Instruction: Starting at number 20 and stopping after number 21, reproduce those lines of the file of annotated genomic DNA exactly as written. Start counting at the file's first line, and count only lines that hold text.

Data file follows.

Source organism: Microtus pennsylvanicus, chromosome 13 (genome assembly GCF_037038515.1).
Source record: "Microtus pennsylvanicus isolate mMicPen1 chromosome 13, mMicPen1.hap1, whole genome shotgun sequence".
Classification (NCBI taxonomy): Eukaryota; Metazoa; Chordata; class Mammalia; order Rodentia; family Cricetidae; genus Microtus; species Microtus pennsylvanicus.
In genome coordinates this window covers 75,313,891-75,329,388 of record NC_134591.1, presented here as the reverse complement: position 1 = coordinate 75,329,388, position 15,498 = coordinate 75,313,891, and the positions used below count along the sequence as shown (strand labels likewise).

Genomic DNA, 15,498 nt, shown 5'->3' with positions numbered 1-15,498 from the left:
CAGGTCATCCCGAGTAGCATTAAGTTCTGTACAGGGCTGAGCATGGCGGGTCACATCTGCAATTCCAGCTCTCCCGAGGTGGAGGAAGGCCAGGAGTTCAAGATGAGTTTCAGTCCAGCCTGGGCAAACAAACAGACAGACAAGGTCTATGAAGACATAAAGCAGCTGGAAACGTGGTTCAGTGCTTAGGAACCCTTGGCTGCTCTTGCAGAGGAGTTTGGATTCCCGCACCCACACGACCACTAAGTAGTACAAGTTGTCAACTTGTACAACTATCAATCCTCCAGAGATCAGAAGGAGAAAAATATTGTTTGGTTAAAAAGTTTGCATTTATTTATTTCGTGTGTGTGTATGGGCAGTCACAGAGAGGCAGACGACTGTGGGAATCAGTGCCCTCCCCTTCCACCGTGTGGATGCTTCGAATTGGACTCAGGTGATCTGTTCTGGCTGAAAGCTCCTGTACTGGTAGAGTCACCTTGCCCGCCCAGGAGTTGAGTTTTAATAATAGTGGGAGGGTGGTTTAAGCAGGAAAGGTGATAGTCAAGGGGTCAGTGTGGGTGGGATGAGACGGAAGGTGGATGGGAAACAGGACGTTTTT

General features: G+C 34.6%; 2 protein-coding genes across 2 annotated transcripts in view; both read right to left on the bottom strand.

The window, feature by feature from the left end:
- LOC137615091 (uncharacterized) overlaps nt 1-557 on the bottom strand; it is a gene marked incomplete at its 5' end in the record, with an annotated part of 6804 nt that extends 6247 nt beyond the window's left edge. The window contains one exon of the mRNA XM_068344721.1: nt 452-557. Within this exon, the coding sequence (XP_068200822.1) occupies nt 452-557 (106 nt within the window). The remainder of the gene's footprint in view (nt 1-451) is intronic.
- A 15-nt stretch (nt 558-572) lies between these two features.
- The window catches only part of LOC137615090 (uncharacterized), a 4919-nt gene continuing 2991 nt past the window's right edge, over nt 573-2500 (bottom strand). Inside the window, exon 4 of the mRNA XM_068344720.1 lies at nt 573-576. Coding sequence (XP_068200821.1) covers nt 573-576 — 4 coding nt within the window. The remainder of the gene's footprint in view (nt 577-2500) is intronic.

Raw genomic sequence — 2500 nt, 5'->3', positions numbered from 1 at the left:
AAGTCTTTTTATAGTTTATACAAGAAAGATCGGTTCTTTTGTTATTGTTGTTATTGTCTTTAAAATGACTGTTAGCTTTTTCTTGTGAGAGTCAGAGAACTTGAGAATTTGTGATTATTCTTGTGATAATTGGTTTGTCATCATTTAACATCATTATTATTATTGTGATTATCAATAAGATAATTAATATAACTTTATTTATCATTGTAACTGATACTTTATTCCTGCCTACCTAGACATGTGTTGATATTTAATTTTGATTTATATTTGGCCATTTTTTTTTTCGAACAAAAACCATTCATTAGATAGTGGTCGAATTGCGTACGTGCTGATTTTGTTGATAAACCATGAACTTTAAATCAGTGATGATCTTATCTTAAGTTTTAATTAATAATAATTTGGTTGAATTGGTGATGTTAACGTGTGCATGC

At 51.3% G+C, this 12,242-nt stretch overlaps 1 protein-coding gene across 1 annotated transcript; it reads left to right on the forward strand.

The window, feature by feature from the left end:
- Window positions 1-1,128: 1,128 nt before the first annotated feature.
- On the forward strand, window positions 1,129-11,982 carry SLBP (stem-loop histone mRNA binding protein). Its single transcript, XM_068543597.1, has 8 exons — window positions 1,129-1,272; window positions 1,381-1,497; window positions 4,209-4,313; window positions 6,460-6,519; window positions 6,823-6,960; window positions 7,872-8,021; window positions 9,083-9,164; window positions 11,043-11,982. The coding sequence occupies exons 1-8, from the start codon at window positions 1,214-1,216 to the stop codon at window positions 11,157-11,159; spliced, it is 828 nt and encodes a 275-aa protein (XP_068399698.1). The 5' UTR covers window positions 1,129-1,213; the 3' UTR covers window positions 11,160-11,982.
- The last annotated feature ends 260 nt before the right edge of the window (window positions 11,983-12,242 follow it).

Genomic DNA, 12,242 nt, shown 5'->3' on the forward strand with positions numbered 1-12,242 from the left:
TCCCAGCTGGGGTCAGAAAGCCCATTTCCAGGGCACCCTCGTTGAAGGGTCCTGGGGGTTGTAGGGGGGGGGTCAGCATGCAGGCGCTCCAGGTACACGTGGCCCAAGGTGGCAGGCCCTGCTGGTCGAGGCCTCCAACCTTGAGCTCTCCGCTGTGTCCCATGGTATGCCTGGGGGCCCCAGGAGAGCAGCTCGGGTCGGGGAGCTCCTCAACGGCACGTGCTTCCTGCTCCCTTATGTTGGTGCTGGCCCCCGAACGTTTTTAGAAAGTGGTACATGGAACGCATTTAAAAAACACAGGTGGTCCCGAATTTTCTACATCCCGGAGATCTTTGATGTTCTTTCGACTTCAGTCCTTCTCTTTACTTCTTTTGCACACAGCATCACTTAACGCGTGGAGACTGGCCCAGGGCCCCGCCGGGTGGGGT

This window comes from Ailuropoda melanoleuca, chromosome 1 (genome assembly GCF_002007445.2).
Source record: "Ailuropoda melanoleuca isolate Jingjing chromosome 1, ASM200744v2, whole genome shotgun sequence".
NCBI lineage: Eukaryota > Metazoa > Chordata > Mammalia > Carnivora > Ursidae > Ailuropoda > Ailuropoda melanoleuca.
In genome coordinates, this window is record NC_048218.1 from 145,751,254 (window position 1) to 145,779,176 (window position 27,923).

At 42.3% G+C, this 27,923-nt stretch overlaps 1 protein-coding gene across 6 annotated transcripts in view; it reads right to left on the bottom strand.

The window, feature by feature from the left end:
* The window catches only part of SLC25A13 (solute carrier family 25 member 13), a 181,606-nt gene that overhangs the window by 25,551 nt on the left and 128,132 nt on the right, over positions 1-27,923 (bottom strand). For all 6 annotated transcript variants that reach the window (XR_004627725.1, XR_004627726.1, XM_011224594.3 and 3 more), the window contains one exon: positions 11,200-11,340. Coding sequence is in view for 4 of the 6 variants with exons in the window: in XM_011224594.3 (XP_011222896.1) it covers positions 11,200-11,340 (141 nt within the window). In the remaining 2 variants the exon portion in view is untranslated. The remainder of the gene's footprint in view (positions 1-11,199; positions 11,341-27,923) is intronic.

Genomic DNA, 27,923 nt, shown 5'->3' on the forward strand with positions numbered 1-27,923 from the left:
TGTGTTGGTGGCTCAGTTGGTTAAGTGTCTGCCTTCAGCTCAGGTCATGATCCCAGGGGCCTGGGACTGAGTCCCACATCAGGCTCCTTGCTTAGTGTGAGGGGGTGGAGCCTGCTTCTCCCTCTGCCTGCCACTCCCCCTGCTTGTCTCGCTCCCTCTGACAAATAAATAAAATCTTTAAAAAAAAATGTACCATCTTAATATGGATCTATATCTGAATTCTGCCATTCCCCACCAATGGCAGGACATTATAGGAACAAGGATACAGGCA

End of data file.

TCCCAGCTGGGGTCAGAAAGCCCATTTCCAGGGCACCCTCGTTGAAGGGTCCTGGGGGTTGTAGGGGGGGGGTCAGCATGCAGGCGCTCCAGGTACACGTGGCCCAAGGTGGCAGGCCCTGCTGGTCGAGGCCTCCAACCTTGAGCTCTCCGCTGTGTCCCATGGTATGCCTGGGGGCCCCAGGAGAGCAGCTCGGGTCGGGGAGCTCCTCAACGGCACGTGCTTCCTGCTCCCTTATGTTGGTGCTGGCCCCCGAACGTTTTTAGAAAGTGGTACATGGAACGCATTTAAAAAACACAGGTGGTCCCGAATTTTCTACATCCCGGAGATCTTTGATGTTCTTTCGACTTCAGTCCTTCTCTTTACTTCTTTTGCACACAGCATCACTTAACGCGTGGAGACTGGCCCAGGGCCCCGCCGGGTGGGGT

This window comes from Ailuropoda melanoleuca, chromosome 1 (genome assembly GCF_002007445.2).